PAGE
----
Learning theories in practice/Introduction

From Wikiversity
Jump to navigation Jump to search

Purpose[edit | edit source]

This book, "The Practice of Learning Theories" (The POLT), has its roots or origins in two graduate level classes on learning theories and instructional design principles taught by Dr. Mimi Miyoung Lee at the University of Houston and Dr. Curt Bonk at Indiana University during the fall of 2007. Drs. Lee and Bonk decided against replicating wikibooks on learning theories and learning theorists since Dr. Dale Fowler, now with Central Michigan University, had already coordinated those (see Wikibooks:Learning Theories and Wikibooks:Learning Theorists. Instead, they showed those books to their students and had them edit them. In addition, they had their students critique an existing wikibook on "Emerging Perspectives on Learning, Teaching, and Technology" coordinated by Michael Orey at the University of Georgia (for their critiques, see [[1]]/ and for that wikibook, see [[2]]). So, in effect, this was perhaps the first class to critique a wikibook, edit a wikibook, and write their own wikibook. There are many lessons learned from that process that we will try to document in a journal article sometime in 2008.

As you will see from exploring this wikibook, Drs. Lee and Bonk believed that implementing learning theory and instructional design ideas was critical to learning and internalizing ideas about learning; hence, this particular wikibook on the practice of learning theories. Having students doing something with their new knowledge and learning was important or at least having students plan how they would implement it when teaching. Many of the chapters have stories or examples that help explain or illustrate what the chapter is about. Some have real world stories from experiences as teachers and others have examples from the authors' experiences as learners. We hope you learn from each example, model, story, framework, and idea in this book.

There were many language education students in the class at Indiana University; hence, many chapters related to that topic. Please feel free to add to, edit, or modify this book in any way. The sky is the limit--who knows, there could be hundreds of chapters in this book in a year with many excellent examples of how learning theories are being practiced around the world. We welcome your support and contributions. Enjoy this book!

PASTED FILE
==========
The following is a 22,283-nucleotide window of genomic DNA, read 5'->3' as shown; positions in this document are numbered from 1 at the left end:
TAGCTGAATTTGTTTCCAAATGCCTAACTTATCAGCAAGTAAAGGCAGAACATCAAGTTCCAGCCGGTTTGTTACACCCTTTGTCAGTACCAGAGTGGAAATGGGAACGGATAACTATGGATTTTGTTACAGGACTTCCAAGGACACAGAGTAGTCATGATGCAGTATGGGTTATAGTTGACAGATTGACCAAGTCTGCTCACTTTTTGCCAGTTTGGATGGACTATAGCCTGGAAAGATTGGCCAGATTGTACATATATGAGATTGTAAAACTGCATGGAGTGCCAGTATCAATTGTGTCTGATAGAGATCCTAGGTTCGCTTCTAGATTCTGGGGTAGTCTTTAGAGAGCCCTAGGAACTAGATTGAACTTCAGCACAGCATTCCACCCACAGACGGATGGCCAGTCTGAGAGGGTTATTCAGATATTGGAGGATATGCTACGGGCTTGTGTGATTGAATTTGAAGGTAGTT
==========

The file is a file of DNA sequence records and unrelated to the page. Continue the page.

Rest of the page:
Ending the POLT is Not so Easy![edit | edit source]

Can a book like the POLT ever be ended? Can we truly stop applying learning theories? Can we think of all the ways in which learning theories can be applied today in December 2007 and have no more ideas in 2008 or 2009 or 2015 later on? Certainly not! Scholars and practitioners will continually dream up new learning theories and instructional design models. There is no doubt that we will!!! At the same time, teachers, trainers, and other educators will come up with innovative and adventurous ways to apply them. As a result, if people continue to edit, add to, or modify this book, it will never end. The POLT will live on and on and on.

We are ALL practitioners of learning theories. We practice them with our students, with our children, with our friends, with our relatives, and with all others we encounter. We apply learning theories in both formal and informal settings on a daily, if not minute-to-minute, basis. Stop for a second and record these and then add them to this book. Your experiences and insights in the application of learning theories is always going to be welcome here!

As was mentioned in the introduction to the POLT, this book sprang forth from graduate learning theories and instructional design courses taught by Dr. Mimi Lee at the University of Houston and Dr. Curt Bonk at Indiana University. We hope you have enjoyed reading different sections of this book. We welcome others to add to it in unique ways; especially, college and university classes related to learning theories and instructional design. We realize that there are dozens, if not hundreds, of additional perspectives that need to be added to this book. We welcome yours.

We look forward to coming back in a month, a year, or perhaps even a decade and seeing the insightful as well as the mysterious ways in which learning theories and instructional design models can be applied in real world settings on this planet, be they in religious organizations, museums, educational institutions, corporate training settings, or even in political situations. That is what makes learning theories so much fun to use and reflect on. We all are learners and we all push on with our own unique strengths and interests to apply learning theories.

As a final note, it will also be important to know how this book is being used. If you have a unique application or idea related to this book, please let us know about it. We always love to hear stories of how free and open access resources such as wikibooks are used for education around the globe as well as ideas for new wikibooks on similar topics or other collaboration ideas. If you have a unique or interesting story (or any story for that matter), feel free to contact Dr. Bonk at Indiana University (see [[3]]). As indicated, ending the "The Practice of Learning Theories" (i.e., the POLT) is never easy, so consider this the end of this sentence, not the end of the opportunities that await each of us in applying learning theories.